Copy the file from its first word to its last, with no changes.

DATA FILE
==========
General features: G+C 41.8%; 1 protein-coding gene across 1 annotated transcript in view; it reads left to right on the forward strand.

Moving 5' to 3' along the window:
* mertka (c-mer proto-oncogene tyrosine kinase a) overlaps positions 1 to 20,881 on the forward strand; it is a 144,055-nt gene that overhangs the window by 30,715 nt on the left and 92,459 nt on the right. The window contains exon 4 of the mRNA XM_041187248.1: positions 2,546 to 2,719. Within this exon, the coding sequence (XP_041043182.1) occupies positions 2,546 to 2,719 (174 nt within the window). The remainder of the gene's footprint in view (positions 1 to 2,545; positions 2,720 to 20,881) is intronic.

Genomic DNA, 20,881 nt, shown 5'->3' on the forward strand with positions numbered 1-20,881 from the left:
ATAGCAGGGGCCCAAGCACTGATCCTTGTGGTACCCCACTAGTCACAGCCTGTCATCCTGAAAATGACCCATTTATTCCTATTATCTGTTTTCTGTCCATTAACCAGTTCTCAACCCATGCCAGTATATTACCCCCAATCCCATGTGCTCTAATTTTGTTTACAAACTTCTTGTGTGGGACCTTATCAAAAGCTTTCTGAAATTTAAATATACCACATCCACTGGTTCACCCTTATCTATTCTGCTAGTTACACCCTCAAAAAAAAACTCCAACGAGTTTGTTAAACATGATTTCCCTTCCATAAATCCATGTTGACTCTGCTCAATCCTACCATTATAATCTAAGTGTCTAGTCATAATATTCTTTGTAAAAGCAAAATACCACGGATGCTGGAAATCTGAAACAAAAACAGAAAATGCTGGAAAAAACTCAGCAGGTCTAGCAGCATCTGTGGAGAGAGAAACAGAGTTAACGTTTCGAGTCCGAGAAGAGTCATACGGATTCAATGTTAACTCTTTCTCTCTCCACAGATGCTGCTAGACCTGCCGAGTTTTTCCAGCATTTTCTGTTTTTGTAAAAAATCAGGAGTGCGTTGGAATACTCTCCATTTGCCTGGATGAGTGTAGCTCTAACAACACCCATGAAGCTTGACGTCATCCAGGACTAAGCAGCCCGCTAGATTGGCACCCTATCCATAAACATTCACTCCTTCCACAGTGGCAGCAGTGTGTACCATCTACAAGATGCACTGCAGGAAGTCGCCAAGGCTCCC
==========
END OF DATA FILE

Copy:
General features: G+C 41.8%; 1 protein-coding gene across 1 annotated transcript in view; it reads left to right on the forward strand.

Moving 5' to 3' along the window:
* mertka (c-mer proto-oncogene tyrosine kinase a) overlaps positions 1 to 20,881 on the forward strand; it is a 144,055-nt gene that overhangs the window by 30,715 nt on the left and 92,459 nt on the right. The window contains exon 4 of the mRNA XM_041187248.1: positions 2,546 to 2,719. Within this exon, the coding sequence (XP_041043182.1) occupies positions 2,546 to 2,719 (174 nt within the window). The remainder of the gene's footprint in view (positions 1 to 2,545; positions 2,720 to 20,881) is intronic.

Genomic DNA, 20,881 nt, shown 5'->3' on the forward strand with positions numbered 1-20,881 from the left:
ATAGCAGGGGCCCAAGCACTGATCCTTGTGGTACCCCACTAGTCACAGCCTGTCATCCTGAAAATGACCCATTTATTCCTATTATCTGTTTTCTGTCCATTAACCAGTTCTCAACCCATGCCAGTATATTACCCCCAATCCCATGTGCTCTAATTTTGTTTACAAACTTCTTGTGTGGGACCTTATCAAAAGCTTTCTGAAATTTAAATATACCACATCCACTGGTTCACCCTTATCTATTCTGCTAGTTACACCCTCAAAAAAAAACTCCAACGAGTTTGTTAAACATGATTTCCCTTCCATAAATCCATGTTGACTCTGCTCAATCCTACCATTATAATCTAAGTGTCTAGTCATAATATTCTTTGTAAAAGCAAAATACCACGGATGCTGGAAATCTGAAACAAAAACAGAAAATGCTGGAAAAAACTCAGCAGGTCTAGCAGCATCTGTGGAGAGAGAAACAGAGTTAACGTTTCGAGTCCGAGAAGAGTCATACGGATTCAATGTTAACTCTTTCTCTCTCCACAGATGCTGCTAGACCTGCCGAGTTTTTCCAGCATTTTCTGTTTTTGTAAAAAATCAGGAGTGCGTTGGAATACTCTCCATTTGCCTGGATGAGTGTAGCTCTAACAACACCCATGAAGCTTGACGTCATCCAGGACTAAGCAGCCCGCTAGATTGGCACCCTATCCATAAACATTCACTCCTTCCACAGTGGCAGCAGTGTGTACCATCTACAAGATGCACTGCAGGAAGTCGCCAAGGCTCCC